Figure 11.

Haplotype and allozymic variation in the foothills of the southern Bald and Great Smoky Mountains, across a presumptive zone of admixture between the γ clade at Locality 36 and the Lemon Gap form. Blue and red shadings denote STRUCTURE clusters and genetic markers corresponding to the γ clade at Locality 36 and LGF at Locality 61, respectively. (A–D) Diagnostic haplotype and allozyme frequencies. (E) Proportional cluster assignments, averaged over individuals. (F) Inferred proportional ancestries with respect to clusters. Each vertical bar represents an individual. Locality numbers are shown below the horizontal axis, arranged from west to east.

Allozyme variants at GDH, PEP, and SOD exhibit pronounced frequency shifts in the vicinity of the Pigeon River northeast of the Great Smokies that are geographically concordant with each other and the shift from LGF to Locality 36 haplotypes (Fig. 11A–D). A HARVESTER analysis based on STRUCTURE results for those loci indicated a single, steep ΔK mode at = 2, as expected. The STRUCTURE analysis for = 2 indicates a zone of admixture between the γ-clade populations at Localities 36 and 37 just southeast of English Mountain in the Ridge and Valley Physiographic Province and LGF at Locality 66 on Snowbird Mountain in the southern Bald Mountains.

Gene exchange between LGF and Locality 36 may explain some anomalous patterns reported above. The population at Locality 36 is unexpectedly divergent from the γ-clade population at Locality 73 (Nei D = 0.29) and is actually genetically more similar to LGF at Locality 61 (Nei D = 0.18). The populations at Localities 36 and 73 are fixed or nearly fixed for the same variants at 16 presumptive loci, but exhibit complete differentiation at the remaining six (AK, GAPDH, GDH, LDH-2, PEP, and PGDH). At each of these diagnostic loci, the population at Locality 36 shares a variant with LGF at Locality 61 (Table 2). A second anomaly mentioned earlier is that SCF at Locality 31 is more divergent from the Locality 36 population (Nei D = 0.44) than from the more distant Locality 73 population (Nei D = 0.34). Three loci contribute to this pattern, and at two of them (AK and PEP) the Locality 36 population shares a variant with LGF at Locality 61 that is absent in SCF at Locality 31 (Table 2).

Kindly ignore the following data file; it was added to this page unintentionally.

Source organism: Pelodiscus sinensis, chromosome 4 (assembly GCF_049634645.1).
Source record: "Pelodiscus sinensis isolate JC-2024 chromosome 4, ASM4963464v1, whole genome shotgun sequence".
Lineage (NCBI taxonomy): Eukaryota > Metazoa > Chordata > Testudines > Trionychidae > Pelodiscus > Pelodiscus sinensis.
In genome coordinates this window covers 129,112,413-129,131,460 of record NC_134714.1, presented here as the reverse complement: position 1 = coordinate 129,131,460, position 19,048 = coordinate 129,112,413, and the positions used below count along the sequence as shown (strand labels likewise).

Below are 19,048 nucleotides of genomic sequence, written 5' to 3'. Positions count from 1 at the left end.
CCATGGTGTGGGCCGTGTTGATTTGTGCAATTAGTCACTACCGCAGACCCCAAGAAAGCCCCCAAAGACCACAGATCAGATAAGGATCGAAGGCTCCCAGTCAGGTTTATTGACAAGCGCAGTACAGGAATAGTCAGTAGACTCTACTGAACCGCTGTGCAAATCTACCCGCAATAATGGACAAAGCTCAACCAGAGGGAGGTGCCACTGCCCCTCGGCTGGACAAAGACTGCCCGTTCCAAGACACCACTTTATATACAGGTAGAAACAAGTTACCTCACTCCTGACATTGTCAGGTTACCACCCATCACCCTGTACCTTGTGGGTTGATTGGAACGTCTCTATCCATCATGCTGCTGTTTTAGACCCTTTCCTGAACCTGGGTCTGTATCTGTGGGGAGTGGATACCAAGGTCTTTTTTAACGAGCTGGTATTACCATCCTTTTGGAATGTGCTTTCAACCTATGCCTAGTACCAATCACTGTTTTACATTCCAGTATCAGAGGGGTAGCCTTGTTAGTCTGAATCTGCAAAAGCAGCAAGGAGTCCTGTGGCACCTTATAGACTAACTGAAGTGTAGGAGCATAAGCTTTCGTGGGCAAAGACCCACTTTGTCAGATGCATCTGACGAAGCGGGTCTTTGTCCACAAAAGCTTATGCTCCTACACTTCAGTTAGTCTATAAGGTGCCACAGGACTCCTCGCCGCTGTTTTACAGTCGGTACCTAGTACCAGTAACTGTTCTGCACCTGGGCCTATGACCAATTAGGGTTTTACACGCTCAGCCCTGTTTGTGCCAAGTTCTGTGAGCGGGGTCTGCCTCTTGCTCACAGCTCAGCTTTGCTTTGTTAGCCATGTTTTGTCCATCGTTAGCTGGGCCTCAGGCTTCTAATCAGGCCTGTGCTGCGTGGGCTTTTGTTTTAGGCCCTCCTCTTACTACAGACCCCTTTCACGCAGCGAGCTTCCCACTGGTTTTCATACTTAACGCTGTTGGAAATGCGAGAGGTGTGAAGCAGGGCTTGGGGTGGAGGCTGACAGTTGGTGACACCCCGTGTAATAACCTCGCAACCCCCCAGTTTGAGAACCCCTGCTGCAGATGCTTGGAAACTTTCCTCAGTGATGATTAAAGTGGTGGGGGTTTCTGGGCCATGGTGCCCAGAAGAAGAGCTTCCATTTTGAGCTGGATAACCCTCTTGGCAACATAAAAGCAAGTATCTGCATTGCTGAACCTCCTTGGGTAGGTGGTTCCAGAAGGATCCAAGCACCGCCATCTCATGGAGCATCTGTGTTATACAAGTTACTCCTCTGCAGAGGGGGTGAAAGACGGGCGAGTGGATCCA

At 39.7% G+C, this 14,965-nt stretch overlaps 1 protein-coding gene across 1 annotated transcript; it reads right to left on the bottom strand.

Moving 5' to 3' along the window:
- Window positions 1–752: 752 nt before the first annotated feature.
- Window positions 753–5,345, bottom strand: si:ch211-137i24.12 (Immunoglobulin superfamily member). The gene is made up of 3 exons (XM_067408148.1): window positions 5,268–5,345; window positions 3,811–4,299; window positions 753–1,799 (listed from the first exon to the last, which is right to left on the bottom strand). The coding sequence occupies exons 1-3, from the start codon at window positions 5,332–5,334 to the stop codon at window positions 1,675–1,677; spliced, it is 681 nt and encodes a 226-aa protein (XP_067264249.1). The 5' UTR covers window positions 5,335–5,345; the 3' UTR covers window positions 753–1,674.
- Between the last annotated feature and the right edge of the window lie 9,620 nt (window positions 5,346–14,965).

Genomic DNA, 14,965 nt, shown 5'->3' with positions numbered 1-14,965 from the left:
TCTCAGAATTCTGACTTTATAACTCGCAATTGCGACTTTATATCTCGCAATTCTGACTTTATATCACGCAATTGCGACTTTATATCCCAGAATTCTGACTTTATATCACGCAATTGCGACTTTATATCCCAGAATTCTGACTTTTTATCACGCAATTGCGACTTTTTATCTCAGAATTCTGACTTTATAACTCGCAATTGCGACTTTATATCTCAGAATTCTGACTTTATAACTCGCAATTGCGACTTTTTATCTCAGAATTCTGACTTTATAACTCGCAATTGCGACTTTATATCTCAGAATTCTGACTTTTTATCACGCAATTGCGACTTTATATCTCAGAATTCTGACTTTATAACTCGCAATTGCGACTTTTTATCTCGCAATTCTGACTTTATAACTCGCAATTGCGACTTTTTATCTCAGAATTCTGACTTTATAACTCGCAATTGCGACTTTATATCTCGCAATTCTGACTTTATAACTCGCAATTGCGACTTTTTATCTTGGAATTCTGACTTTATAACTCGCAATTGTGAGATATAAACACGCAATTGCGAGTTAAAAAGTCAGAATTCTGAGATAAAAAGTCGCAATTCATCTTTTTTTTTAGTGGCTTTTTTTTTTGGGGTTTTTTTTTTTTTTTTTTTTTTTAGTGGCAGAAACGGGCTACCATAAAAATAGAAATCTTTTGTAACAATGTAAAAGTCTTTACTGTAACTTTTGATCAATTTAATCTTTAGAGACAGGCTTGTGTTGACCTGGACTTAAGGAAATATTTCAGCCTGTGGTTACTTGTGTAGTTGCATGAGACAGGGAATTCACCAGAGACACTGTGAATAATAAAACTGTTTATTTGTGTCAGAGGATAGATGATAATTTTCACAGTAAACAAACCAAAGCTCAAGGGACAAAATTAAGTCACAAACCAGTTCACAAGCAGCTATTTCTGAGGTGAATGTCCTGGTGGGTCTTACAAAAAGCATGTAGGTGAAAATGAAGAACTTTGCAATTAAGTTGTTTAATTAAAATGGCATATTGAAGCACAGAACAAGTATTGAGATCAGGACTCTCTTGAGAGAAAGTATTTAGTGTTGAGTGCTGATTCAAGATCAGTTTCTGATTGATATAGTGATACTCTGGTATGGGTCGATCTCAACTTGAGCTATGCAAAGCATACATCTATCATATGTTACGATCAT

Table 2. Allozyme variation at diagnostic loci in the locality 36 and 73 populations, the Lemon Gap form, and the Sinking Creek form
 Clade γ Locality 73Clade γ Locality 36Lemon Gap form Locality 61Sinking Creek form Locality 31
AK= 10= 7= 39= 5
GAPDH= 10= 7= 45= 5
GDH= 10= 6= 29= 5
LDH2= 9= 7= 45= 5
PEP= 10= 6= 45= 4
PGDH= 10= 7= 53= 5


We can confidently assign some populations to named species (D. fuscus and D. conanti) and firmly establish the southern range limit for D. fuscus in northeastern Tennessee. Our results confirm current taxonomic treatment of D. fuscus and D. conanti as full species (Titus and Larson 1996; Tilley 2000a; Frost 2011; Tilley et al. 2011). While Conant and Collins (1991) portrayed a broad zone of hybridization between D. conanti and D. fuscus, our data provide no evidence of gene exchange between D. fuscus and any form that might be referred to D. conanti in eastern Tennessee. The “poorly delineated” contact zone between D. fuscus and D. conanti indicated by Petranka (1998) roughly corresponds, in eastern Tennessee, to the contact between D. conanti and our γ-clade populations.